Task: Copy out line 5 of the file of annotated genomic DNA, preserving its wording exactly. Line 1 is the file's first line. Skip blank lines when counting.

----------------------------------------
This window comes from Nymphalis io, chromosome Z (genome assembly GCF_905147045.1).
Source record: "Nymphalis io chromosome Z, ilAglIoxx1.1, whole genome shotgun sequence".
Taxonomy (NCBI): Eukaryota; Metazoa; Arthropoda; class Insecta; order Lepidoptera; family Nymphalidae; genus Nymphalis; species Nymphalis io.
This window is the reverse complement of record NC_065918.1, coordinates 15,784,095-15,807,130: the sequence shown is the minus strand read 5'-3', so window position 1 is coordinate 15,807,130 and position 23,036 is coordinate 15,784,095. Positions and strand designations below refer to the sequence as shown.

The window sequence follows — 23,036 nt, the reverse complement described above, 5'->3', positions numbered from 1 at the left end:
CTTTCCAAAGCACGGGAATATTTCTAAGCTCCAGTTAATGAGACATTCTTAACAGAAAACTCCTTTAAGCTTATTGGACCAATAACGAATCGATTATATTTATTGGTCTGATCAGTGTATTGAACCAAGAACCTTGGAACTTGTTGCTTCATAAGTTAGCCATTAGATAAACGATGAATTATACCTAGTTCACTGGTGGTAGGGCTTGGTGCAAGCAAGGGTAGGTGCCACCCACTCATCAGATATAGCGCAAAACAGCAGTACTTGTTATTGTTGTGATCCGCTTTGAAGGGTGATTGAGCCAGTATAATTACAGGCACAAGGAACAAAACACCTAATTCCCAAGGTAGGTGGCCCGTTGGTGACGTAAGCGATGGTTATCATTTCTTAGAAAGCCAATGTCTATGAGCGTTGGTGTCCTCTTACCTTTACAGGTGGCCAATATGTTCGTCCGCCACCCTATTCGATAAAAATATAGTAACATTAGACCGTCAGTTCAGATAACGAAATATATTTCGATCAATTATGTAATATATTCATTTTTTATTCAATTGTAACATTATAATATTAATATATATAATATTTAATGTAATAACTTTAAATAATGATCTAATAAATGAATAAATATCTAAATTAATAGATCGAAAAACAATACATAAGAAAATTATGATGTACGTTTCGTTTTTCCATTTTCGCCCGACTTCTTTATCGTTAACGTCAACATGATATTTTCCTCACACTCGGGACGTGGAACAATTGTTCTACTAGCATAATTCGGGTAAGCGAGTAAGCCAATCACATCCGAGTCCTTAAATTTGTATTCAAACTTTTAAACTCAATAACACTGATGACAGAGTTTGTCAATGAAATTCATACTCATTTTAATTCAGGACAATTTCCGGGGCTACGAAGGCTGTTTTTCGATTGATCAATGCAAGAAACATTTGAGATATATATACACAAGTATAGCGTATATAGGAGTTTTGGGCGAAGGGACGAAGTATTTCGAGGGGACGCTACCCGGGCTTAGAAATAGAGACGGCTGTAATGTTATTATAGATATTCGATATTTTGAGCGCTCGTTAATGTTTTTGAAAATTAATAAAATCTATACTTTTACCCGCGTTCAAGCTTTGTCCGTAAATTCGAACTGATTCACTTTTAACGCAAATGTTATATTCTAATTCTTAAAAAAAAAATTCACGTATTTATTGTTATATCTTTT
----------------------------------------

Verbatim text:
The window sequence follows — 23,036 nt, the reverse complement described above, 5'->3', positions numbered from 1 at the left end: